Posts Tagged ‘The Art of Poetry’
February 18, 2014 | by Dan Piepenbring
The poet A. R. Ammons was born on this day in 1926.
I know that you worked in your father-in-law’s biological glass factory as a vice president in charge of sales. Were you interested in the work or was it dull?
It wasn’t dull. I have a poem somewhere explaining how running a business is like writing a poem. In business, for example, you bring in the raw materials and then subject them to a certain kind of human change. You introduce the raw materials into a system of order, like the making of a poem, and once the matter is shaped it’s ready to be shipped. I mean, the incoming and outgoing energies have achieved a kind of balance. Believe it or not, I felt completely confident in the work I was doing. And did it, I think, well.
—A. R. Ammons, the Art of Poetry No. 73
January 28, 2014 | by Dan Piepenbring
Today marks the seventy-fifth anniversary of W. B. Yeats’s death.
Ottoline had what she called her Thursday parties, at which you met a lot of writers. Yeats was often there. He loosened up a great deal if he could tell malicious stories, and so he talked about George Moore. Yeats particularly disliked George Moore because of what he wrote in his book Hail and Farewell, which is in three volumes, and which describes Yeats in a rather absurd way. Moore thought Yeats looked very much like a black crow or a rook as he walked by the lake on Lady Gregory’s estate at Coole. He also told how Yeats would spend the whole morning writing five lines of poetry and then he’d be sent up strawberries and cream by Lady Gregory, and so Yeats would have to get his own back on George Moore. Another thing that amused Yeats very much for some reason was Robert Graves and the whole saga of his life with Laura Riding. He told how Laura Riding threw herself out of a window without breaking her spine, or breaking it but being cured very rapidly. All that pleased Yeats tremendously.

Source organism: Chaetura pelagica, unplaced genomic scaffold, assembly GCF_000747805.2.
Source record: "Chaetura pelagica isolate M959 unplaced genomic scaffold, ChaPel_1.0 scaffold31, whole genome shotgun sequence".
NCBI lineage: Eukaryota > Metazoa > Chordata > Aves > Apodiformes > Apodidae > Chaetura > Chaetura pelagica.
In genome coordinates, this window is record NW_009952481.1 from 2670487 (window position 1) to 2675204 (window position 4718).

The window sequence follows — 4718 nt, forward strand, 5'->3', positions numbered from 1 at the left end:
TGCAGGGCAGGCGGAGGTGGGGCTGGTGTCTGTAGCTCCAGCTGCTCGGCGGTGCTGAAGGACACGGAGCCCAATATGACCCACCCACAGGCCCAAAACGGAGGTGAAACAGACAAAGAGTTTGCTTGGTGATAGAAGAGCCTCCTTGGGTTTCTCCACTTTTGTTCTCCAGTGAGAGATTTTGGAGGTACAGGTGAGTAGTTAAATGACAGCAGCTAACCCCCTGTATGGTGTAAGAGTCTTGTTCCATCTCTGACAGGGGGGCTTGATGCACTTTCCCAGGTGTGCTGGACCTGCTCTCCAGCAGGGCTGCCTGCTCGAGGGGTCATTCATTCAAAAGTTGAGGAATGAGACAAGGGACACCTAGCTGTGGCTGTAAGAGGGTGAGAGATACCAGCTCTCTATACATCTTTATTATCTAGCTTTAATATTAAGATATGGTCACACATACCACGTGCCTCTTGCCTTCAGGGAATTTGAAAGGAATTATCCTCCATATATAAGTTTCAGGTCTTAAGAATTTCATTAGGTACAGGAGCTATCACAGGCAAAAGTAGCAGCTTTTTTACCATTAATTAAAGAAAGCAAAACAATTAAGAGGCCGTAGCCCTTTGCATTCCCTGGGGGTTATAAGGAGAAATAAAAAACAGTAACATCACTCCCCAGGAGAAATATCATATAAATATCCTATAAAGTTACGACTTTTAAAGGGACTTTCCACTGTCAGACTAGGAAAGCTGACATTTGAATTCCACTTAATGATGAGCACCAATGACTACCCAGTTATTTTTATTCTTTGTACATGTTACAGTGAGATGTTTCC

—Stephen Spender, the Art of Poetry No. 25
August 19, 2013 | by Sadie Stein
“Literature is not different from life, it is part of life. And for someone like myself, The Odyssey is as much a part of nature as the Aegean. And I react to the Aegean—as distinct, say, from the Caribbean—because its history is part of its physical substance. What I know about it, and feel about it, even mistaken things, is a part of it. Certain great texts are like this. Paradise Lost is like the Himalayas. It’s there. A part of nature, not separate.” —John Hollander, The Art of Poetry No. 35
May 14, 2012 | by The Paris Review
The interview will be followed by a Q & A with audience members.
For details, visit the NYPL’s web site. We’ll see you there.